5.
Natural Neural Networks
• Signals “move” via electrochemical
signals
• The synapses release a chemical
transmitter – the sum of which can
cause a threshold to be reached –
causing the neuron to “fire”
• Synapses can be inhibitory or excitatory
6.
Natural Neural Networks
• We are born with about 100 billion
neurons
• A neuron may connect to as many as
100,000 other neurons
7.
Natural Neural Networks
• McCulloch & Pitts (1943) are generally
recognised as the designers of the first
neural network
• Many of their ideas still used today e.g.
– many simple units, “neurons” combine to
give increased computational power
– the idea of a threshold
8.
G5G51IAI1IAI Neural NetworksNeural Networks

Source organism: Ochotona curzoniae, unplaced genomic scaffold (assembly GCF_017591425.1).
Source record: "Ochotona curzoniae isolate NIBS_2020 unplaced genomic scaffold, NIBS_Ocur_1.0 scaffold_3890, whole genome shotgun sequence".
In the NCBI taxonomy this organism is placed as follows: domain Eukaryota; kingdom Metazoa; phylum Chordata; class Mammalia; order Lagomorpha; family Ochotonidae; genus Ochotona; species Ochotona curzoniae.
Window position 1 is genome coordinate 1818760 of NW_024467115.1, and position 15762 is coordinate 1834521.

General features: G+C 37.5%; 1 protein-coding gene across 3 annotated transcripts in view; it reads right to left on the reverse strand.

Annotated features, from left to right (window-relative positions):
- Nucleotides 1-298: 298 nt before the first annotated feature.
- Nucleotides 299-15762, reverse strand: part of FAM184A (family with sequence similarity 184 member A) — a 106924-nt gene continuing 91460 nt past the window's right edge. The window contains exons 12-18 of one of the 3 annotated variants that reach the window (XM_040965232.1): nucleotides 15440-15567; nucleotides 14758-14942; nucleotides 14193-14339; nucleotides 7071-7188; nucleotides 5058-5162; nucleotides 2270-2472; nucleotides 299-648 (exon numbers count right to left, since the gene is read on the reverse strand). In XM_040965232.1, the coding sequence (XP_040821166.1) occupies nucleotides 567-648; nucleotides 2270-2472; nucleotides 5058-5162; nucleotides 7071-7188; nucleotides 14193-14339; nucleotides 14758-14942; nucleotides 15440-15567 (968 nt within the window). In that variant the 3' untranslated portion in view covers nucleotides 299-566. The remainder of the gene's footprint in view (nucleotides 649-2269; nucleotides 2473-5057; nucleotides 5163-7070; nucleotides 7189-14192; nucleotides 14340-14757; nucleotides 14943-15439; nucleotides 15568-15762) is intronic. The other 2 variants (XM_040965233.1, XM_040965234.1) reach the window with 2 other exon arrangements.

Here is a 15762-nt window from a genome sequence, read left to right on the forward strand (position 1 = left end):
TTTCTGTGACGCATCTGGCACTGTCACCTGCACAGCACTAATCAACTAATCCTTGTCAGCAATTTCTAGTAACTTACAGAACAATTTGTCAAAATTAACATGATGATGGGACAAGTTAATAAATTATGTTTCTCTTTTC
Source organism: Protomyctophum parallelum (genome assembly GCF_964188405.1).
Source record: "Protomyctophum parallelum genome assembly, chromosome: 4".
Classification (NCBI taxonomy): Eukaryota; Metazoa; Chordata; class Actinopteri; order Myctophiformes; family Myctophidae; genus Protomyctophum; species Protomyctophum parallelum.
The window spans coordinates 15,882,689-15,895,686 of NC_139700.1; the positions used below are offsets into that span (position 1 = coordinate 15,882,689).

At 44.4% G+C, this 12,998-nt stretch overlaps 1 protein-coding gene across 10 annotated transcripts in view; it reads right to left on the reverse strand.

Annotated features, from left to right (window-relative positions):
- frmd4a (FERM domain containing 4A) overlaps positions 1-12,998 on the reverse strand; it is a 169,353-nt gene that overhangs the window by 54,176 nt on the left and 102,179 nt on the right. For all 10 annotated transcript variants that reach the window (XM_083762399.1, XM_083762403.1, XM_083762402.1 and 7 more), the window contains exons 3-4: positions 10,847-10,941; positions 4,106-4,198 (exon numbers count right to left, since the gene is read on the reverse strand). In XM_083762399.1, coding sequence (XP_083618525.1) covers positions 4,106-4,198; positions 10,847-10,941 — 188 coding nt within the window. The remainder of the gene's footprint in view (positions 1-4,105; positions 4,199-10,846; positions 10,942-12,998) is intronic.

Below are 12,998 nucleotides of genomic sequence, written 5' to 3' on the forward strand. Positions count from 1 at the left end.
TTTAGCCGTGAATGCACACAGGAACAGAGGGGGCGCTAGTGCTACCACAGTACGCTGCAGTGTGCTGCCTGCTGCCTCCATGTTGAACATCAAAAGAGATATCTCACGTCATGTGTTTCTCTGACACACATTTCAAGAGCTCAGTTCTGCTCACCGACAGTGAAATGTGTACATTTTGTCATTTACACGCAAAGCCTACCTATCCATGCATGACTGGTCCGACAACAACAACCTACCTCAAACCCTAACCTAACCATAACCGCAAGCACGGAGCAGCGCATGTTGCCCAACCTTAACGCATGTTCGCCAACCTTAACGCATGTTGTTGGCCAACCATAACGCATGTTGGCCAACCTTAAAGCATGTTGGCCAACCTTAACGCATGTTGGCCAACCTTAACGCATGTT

Modelling a Neuron
• aj :Activation value of unit j
• wj,i :Weight on link from unit j to unit i
• ini :Weighted sum of inputs to unit i
• ai :Activation value of unit i
• g :Activation function
∑= j
jiji aWin ,
9.
G5G51IAI1IAI Neural NetworksNeural Networks
Activation Functions
• Stept(x) = 1 if x ≥ t, else 0 threshold=t
• Sign(x) = +1 if x ≥ 0, else –1
• Sigmoid(x) = 1/(1+e-x
)
10.
Building a Neural Network
1. “Select Structure”: Design the way that the
neurons are interconnected
2. “Select weights” – decide the strengths with
which the neurons are interconnected
– weights are selected so get a “good match”
to a “training set”
– “training set”: set of inputs and desired
outputs
– often use a “learning algorithm”
11.
Neural Networks
• Hebb (1949) developed the first
learning rule
– on the premise that if two neurons were
active at the same time the strength
between them should be increased
12.
Neural Networks
• During the 50’s and 60’s many researchers worked,
amidst great excitement, on a particular net structure